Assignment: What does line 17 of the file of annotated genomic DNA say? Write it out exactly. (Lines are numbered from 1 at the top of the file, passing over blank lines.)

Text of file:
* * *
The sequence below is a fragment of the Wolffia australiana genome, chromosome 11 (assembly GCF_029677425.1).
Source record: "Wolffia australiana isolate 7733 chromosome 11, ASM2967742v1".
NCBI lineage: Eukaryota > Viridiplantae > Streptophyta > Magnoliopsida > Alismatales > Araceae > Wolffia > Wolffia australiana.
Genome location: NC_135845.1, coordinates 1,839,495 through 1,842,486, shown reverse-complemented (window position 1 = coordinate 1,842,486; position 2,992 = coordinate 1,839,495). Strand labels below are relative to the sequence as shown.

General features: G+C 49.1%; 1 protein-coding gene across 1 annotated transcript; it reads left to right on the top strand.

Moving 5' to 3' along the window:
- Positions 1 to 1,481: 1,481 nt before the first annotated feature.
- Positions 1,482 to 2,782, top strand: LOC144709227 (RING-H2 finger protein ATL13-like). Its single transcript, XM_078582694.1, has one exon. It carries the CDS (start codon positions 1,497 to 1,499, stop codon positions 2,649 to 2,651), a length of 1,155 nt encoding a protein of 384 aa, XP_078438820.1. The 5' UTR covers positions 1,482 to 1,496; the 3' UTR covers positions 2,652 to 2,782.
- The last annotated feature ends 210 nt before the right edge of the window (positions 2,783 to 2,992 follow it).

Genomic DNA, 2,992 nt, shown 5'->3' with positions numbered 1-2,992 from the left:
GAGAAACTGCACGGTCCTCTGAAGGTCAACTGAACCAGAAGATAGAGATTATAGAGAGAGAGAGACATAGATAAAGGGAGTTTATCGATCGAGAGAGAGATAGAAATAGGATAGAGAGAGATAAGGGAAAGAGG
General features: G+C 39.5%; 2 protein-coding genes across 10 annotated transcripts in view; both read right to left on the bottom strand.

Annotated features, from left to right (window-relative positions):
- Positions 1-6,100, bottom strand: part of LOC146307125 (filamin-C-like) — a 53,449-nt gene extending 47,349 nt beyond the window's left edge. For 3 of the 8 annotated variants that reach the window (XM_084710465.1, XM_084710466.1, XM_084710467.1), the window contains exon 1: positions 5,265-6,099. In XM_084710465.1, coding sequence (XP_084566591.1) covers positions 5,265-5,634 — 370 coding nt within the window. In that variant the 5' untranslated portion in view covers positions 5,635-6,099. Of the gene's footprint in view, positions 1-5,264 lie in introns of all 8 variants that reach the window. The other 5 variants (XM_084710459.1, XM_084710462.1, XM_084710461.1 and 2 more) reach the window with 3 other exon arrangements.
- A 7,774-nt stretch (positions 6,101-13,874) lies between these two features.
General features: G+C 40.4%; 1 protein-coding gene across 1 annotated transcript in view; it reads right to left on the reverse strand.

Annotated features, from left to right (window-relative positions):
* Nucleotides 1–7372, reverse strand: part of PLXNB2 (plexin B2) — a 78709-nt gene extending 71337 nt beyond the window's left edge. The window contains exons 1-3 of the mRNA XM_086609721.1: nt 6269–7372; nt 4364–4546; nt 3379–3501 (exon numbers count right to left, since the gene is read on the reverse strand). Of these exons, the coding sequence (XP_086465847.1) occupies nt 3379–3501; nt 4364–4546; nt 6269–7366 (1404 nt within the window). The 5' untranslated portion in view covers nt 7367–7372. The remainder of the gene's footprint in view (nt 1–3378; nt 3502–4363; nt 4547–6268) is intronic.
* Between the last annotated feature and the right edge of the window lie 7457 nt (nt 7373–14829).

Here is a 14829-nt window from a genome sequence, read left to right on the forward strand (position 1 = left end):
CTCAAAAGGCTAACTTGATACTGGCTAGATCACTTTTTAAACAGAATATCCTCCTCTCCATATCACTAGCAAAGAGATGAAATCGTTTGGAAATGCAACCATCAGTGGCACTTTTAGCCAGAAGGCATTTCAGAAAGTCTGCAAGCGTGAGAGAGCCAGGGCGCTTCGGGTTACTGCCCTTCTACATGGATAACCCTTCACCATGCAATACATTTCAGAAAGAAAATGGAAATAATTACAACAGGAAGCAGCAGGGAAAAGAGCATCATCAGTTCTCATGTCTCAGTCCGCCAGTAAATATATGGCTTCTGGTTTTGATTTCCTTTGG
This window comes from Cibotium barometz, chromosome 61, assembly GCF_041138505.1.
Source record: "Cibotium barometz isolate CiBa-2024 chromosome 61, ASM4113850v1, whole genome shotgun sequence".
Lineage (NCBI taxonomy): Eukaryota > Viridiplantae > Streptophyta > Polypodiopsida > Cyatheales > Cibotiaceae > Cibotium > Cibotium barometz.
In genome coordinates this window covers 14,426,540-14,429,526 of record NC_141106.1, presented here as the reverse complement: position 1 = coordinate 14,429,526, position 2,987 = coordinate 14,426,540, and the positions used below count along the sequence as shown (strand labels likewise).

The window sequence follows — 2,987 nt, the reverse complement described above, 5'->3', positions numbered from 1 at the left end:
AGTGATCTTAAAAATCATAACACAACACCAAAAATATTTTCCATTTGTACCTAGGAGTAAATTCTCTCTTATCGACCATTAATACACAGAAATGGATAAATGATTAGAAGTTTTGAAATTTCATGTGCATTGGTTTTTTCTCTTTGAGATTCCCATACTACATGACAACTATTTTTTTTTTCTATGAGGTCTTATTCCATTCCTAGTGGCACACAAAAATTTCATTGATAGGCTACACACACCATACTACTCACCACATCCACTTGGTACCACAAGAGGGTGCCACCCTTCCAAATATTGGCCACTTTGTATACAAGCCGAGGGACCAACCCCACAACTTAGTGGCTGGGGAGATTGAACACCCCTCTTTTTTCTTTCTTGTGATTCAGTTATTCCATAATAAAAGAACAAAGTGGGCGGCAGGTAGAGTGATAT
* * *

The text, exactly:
Annotated features, from left to right (window-relative positions):